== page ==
House Committee Advances Legislation to End Travel Ban
By Preston Huennekens | FAIR Take | February 2020
On February 12, the House Committee on the Judiciary held a markup for H.R. 2214, the National Origin-Based Antidiscrimination for Nonimmigrants Act, or NO BAN Act. The NO BAN Act prevents the president from enacting travel bans or restricting entry into the country, except in the case of extreme emergencies.
The bill is a direct shot at President Trump, who enacted a series of travel bans early in his term which activists challenged in court. Eventually, the Supreme Court held that the final iteration of the travel ban was constitutional, codifying travel restrictions on Iran, Libya, Syria, Yemen, Somalia, North Korea, and Venezuela. Even the Obama administration noted that these countries are longstanding hotbeds of terrorism and anti-American violence. Syria, Yemen, Libya, and Somalia continue to fight brutal civil wars.
In the markup, the committee’s Democratic members largely argued that the President enacted the travel restrictions solely to bar Muslim entry to the country, and supported the NO BAN Act’s quick passage. Chairman Jerry Nadler (D-CA) stated in his opening remarks,
“H.R. 2214 will stop this executive overreach by amending section 212(f) to ensure it is used in a manner consistent with its intended purpose and historical norms. It will also explicitly repeal all three iterations of the Muslim Ban to ensure that we live up to our nation’s founding ideals.”
Republicans countered by suggesting that President Trump had the authority to issue such bans and that the bill hobbled his ability to quickly react to changing international circumstances. Ranking member Doug Collins (R-GA) said that “Under this bill, only the secretary of state can determine that the entry of aliens is a threat to the U.S. This is problematic in instances where other cabinet officials should be involved.” Rep. Collins also noted that “the information sharing — on terrorists, criminals, and other security threats — that has derived between the U.S. and other countries with travel restrictions would stop.”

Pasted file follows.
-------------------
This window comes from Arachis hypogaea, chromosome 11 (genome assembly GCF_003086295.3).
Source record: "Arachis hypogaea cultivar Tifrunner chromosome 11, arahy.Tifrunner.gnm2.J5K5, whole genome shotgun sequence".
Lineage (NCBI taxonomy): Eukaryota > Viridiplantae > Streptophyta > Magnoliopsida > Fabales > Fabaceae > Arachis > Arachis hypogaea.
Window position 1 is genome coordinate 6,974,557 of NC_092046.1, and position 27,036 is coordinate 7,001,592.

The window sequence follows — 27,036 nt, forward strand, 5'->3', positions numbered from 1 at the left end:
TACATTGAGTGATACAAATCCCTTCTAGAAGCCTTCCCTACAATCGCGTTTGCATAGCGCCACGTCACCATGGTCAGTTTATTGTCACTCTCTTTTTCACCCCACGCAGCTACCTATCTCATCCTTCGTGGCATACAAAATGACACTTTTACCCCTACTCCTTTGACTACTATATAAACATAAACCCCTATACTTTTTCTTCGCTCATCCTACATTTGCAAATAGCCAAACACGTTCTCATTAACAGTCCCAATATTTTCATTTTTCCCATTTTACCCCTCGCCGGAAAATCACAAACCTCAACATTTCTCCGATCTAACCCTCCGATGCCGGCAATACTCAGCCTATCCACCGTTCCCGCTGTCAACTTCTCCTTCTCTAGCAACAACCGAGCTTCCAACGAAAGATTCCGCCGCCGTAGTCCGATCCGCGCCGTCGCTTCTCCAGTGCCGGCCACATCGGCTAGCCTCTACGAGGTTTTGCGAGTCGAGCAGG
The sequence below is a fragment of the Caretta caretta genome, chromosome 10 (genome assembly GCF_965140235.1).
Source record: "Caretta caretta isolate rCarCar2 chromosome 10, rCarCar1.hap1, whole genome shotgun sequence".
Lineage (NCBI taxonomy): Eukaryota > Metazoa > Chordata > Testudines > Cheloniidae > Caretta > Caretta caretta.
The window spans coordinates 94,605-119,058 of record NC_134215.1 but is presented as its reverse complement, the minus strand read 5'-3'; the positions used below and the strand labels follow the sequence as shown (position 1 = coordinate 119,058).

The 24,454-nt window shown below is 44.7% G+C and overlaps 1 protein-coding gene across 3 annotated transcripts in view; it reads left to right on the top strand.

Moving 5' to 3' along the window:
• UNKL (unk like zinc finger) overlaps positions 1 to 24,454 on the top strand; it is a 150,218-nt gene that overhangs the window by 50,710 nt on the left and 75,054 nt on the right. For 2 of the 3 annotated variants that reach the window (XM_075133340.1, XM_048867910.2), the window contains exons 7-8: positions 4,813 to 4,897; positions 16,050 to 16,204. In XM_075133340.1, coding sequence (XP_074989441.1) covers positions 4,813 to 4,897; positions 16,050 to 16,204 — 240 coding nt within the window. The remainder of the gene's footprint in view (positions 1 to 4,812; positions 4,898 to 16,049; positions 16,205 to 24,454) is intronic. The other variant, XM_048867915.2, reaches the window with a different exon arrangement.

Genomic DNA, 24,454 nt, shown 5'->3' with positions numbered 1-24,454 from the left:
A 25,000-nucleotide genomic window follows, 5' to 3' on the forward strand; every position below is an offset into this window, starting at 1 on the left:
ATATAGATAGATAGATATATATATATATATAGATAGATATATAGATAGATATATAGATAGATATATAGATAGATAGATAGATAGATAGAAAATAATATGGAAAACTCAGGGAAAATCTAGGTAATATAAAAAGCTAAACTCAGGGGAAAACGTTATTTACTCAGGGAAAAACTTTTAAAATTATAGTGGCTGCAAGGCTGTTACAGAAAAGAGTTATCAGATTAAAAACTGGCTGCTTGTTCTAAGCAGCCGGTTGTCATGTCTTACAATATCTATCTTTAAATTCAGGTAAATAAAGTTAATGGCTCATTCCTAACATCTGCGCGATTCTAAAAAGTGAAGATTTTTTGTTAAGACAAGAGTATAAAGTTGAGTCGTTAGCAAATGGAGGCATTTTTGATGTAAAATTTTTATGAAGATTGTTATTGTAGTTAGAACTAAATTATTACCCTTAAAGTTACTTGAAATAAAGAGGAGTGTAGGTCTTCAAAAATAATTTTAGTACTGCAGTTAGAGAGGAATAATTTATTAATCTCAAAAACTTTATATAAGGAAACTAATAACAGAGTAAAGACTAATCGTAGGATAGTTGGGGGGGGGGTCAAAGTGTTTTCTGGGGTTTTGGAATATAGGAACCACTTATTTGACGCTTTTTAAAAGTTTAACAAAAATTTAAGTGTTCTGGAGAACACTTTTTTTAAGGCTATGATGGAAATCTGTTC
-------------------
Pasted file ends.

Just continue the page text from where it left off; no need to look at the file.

Members of the committee voted on five amendments, of which only three required recorded votes. Rep. Andy Biggs (R-AZ.) offered an amendment which would strike the Secretary of State’s authority to restrict entry and restore it to the president. The committee rejected it 13-22, as this undercut the entire purpose of the Democratic bill.
Rep. Joe Neguse (D-CO) requested that the bill add Presidential Proclamation 9983 as one of the executive actions terminated. PP 9983 is the recent expansion of the original act that restricts the issuance of immigrant visas to nationals from Burma, Eritrea, Kyrgyzstan, and Nigeria while banning Tanzania and Sudan from the diversity visa program. The committee passed this amendment by a 19-8 vote.
Rep. Andy Biggs (R-AZ.) offered another amendment which altered a clause which requires the President and relevant cabinet members to use the “least restrictive means” when tailoring restrictions. The committee rejected this amendment 11-18.
The committee voted 22-10 on a party-line vote to favorably report the bill to the House, where it will likely pass in the coming weeks. However, the bill’s chance at becoming law is nonexistent and will likely die on the desk of Senate majority leader Mitch McConnell (R-KY.).